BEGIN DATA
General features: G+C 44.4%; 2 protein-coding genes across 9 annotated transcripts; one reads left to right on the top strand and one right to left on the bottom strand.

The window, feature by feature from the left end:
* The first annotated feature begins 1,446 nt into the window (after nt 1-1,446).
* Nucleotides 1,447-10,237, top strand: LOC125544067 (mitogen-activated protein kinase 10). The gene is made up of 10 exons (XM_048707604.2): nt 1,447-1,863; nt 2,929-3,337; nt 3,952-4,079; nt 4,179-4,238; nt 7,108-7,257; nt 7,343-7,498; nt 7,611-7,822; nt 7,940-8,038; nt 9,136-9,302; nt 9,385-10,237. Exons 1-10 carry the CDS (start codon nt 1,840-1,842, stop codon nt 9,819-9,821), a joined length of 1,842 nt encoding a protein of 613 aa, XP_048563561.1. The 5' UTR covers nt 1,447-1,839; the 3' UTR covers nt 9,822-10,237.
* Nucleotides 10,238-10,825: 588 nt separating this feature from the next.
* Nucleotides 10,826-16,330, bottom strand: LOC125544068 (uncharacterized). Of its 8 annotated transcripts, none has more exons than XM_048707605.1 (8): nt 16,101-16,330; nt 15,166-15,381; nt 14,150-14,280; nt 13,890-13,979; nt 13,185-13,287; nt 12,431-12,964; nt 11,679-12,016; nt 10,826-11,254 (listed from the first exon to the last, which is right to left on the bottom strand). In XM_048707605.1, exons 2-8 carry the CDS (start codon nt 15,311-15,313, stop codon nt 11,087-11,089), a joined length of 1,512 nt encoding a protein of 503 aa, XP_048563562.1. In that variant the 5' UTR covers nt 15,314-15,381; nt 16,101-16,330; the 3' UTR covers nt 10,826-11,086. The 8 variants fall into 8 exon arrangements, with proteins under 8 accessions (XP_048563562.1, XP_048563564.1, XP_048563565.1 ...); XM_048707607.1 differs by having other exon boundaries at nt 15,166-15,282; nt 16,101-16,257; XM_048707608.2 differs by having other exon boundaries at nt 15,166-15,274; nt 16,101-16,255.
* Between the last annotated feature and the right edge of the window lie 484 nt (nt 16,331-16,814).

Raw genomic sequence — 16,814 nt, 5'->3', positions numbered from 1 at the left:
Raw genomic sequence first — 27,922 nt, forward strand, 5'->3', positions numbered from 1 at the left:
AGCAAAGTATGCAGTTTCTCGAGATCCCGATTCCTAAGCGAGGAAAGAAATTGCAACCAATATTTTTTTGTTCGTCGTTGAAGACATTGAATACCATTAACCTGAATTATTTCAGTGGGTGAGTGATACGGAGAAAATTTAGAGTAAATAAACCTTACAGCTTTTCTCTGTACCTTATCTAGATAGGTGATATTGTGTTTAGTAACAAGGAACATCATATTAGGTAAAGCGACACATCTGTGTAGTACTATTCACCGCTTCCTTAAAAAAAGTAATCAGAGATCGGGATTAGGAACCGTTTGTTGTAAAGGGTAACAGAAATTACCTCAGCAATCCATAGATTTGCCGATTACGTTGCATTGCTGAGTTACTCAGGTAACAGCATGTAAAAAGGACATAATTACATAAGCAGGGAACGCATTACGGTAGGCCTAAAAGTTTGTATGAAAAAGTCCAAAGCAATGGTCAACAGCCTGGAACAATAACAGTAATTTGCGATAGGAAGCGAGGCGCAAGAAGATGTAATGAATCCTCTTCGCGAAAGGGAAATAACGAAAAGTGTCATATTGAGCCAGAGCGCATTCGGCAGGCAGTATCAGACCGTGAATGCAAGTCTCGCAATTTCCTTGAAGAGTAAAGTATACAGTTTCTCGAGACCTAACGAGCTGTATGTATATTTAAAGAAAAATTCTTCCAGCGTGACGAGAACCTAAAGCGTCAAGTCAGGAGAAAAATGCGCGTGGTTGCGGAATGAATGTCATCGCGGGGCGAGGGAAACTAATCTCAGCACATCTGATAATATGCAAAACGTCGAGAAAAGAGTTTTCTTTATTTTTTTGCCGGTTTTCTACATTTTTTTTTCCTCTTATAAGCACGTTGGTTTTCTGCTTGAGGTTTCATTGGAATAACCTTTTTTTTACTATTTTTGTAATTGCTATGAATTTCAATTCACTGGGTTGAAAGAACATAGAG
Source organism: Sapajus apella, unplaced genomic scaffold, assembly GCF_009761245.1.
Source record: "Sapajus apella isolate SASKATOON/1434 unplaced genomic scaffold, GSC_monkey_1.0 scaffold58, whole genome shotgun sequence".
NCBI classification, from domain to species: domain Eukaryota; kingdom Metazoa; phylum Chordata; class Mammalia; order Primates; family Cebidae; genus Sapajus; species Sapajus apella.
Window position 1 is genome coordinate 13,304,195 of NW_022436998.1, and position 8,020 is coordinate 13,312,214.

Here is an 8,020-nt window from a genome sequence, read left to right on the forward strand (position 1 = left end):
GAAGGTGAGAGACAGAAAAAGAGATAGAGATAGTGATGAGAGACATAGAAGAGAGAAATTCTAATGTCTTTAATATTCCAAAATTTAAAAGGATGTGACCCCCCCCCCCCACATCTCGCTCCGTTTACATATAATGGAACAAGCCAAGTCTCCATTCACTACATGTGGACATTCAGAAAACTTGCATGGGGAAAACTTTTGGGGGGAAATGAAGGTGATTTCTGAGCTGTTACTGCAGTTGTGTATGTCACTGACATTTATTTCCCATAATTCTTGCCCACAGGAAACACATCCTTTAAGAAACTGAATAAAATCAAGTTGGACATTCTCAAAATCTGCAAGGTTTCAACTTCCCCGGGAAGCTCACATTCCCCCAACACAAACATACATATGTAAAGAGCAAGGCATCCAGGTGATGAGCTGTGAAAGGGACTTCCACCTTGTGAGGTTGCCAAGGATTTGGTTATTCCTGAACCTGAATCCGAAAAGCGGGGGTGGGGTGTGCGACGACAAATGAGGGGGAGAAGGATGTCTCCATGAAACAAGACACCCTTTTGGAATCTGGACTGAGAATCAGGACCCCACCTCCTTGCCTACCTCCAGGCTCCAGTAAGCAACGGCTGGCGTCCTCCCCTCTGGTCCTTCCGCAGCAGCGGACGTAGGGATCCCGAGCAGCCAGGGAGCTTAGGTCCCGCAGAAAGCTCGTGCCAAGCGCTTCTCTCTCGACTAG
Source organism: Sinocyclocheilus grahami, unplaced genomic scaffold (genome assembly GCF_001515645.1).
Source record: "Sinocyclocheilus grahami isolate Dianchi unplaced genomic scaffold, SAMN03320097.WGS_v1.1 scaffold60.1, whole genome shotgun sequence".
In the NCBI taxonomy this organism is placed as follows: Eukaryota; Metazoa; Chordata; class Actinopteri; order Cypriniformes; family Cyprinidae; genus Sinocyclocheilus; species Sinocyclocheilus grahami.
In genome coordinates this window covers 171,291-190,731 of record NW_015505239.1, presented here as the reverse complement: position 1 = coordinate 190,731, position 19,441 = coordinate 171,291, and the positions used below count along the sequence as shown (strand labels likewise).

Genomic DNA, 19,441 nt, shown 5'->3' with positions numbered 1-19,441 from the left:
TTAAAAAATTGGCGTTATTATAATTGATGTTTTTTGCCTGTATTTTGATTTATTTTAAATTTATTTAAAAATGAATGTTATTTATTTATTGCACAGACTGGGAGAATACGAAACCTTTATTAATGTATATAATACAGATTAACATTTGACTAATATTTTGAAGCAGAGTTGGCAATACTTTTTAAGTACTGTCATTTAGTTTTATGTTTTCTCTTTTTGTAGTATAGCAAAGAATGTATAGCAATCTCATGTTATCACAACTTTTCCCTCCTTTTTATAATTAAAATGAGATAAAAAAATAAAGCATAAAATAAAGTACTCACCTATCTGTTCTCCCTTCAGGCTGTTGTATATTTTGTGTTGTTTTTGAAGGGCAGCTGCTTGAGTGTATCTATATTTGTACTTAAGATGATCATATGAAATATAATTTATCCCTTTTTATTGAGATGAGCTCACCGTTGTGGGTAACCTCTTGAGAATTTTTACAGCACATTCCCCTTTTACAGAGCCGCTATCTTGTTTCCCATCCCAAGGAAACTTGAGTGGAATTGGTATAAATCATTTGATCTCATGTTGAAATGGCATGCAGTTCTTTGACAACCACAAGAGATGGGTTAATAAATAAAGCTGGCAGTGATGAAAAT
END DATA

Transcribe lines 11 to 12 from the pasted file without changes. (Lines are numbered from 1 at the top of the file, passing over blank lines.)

Source organism: Sapajus apella, unplaced genomic scaffold, assembly GCF_009761245.1.
Source record: "Sapajus apella isolate SASKATOON/1434 unplaced genomic scaffold, GSC_monkey_1.0 scaffold58, whole genome shotgun sequence".